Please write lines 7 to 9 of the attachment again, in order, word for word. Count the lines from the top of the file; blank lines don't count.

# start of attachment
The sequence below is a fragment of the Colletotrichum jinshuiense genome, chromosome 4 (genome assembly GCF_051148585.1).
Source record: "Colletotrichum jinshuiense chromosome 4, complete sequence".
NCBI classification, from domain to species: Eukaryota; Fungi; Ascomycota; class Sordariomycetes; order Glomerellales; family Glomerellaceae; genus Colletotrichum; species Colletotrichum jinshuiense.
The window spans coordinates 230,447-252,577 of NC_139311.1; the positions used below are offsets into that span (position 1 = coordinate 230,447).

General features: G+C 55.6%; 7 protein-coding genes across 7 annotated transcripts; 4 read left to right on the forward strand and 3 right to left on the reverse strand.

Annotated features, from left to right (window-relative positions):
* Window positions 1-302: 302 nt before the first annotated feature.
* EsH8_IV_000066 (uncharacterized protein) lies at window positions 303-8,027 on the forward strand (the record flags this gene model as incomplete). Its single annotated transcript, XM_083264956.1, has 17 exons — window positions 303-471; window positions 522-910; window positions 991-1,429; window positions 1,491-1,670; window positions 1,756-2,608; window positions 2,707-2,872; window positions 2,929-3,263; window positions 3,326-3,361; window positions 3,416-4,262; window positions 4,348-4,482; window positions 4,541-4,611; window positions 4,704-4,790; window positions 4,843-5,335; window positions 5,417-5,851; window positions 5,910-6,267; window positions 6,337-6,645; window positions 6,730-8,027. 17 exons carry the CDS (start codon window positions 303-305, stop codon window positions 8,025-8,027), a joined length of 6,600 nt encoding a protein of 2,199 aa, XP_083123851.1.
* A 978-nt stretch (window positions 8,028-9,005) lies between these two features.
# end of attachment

* Window positions 1-302: 302 nt before the first annotated feature.
* EsH8_IV_000066 (uncharacterized protein) lies at window positions 303-8,027 on the forward strand (the record flags this gene model as incomplete). Its single annotated transcript, XM_083264956.1, has 17 exons — window positions 303-471; window positions 522-910; window positions 991-1,429; window positions 1,491-1,670; window positions 1,756-2,608; window positions 2,707-2,872; window positions 2,929-3,263; window positions 3,326-3,361; window positions 3,416-4,262; window positions 4,348-4,482; window positions 4,541-4,611; window positions 4,704-4,790; window positions 4,843-5,335; window positions 5,417-5,851; window positions 5,910-6,267; window positions 6,337-6,645; window positions 6,730-8,027. 17 exons carry the CDS (start codon window positions 303-305, stop codon window positions 8,025-8,027), a joined length of 6,600 nt encoding a protein of 2,199 aa, XP_083123851.1.
* A 978-nt stretch (window positions 8,028-9,005) lies between these two features.